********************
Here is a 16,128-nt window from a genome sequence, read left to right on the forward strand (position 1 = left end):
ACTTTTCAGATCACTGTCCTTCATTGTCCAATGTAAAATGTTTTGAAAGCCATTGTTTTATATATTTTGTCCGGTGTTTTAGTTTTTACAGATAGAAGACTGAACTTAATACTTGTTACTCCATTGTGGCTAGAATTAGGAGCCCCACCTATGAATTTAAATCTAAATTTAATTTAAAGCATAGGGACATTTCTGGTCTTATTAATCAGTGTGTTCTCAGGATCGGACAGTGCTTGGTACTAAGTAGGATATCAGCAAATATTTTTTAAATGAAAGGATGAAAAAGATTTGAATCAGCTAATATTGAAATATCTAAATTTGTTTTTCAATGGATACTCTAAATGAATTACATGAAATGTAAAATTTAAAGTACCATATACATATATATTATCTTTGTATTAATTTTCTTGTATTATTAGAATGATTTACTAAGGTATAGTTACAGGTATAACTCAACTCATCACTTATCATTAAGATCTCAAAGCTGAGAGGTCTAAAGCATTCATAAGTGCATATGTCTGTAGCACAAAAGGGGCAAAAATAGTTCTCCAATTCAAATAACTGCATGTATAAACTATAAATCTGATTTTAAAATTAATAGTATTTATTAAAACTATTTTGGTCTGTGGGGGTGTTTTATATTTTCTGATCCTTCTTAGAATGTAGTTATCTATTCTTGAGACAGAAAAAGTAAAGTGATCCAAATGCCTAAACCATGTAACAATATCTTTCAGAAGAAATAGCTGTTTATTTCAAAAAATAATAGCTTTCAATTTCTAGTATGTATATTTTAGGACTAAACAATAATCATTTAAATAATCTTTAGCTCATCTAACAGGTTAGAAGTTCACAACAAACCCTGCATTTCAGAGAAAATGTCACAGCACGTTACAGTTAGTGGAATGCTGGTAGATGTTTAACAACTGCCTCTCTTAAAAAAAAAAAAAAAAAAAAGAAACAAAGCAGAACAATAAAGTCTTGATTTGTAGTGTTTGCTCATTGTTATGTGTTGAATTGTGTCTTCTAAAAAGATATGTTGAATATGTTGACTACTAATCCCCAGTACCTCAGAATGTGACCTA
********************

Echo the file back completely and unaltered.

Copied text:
Here is a 16,128-nt window from a genome sequence, read left to right on the forward strand (position 1 = left end):
ACTTTTCAGATCACTGTCCTTCATTGTCCAATGTAAAATGTTTTGAAAGCCATTGTTTTATATATTTTGTCCGGTGTTTTAGTTTTTACAGATAGAAGACTGAACTTAATACTTGTTACTCCATTGTGGCTAGAATTAGGAGCCCCACCTATGAATTTAAATCTAAATTTAATTTAAAGCATAGGGACATTTCTGGTCTTATTAATCAGTGTGTTCTCAGGATCGGACAGTGCTTGGTACTAAGTAGGATATCAGCAAATATTTTTTAAATGAAAGGATGAAAAAGATTTGAATCAGCTAATATTGAAATATCTAAATTTGTTTTTCAATGGATACTCTAAATGAATTACATGAAATGTAAAATTTAAAGTACCATATACATATATATTATCTTTGTATTAATTTTCTTGTATTATTAGAATGATTTACTAAGGTATAGTTACAGGTATAACTCAACTCATCACTTATCATTAAGATCTCAAAGCTGAGAGGTCTAAAGCATTCATAAGTGCATATGTCTGTAGCACAAAAGGGGCAAAAATAGTTCTCCAATTCAAATAACTGCATGTATAAACTATAAATCTGATTTTAAAATTAATAGTATTTATTAAAACTATTTTGGTCTGTGGGGGTGTTTTATATTTTCTGATCCTTCTTAGAATGTAGTTATCTATTCTTGAGACAGAAAAAGTAAAGTGATCCAAATGCCTAAACCATGTAACAATATCTTTCAGAAGAAATAGCTGTTTATTTCAAAAAATAATAGCTTTCAATTTCTAGTATGTATATTTTAGGACTAAACAATAATCATTTAAATAATCTTTAGCTCATCTAACAGGTTAGAAGTTCACAACAAACCCTGCATTTCAGAGAAAATGTCACAGCACGTTACAGTTAGTGGAATGCTGGTAGATGTTTAACAACTGCCTCTCTTAAAAAAAAAAAAAAAAAAAAGAAACAAAGCAGAACAATAAAGTCTTGATTTGTAGTGTTTGCTCATTGTTATGTGTTGAATTGTGTCTTCTAAAAAGATATGTTGAATATGTTGACTACTAATCCCCAGTACCTCAGAATGTGACCTA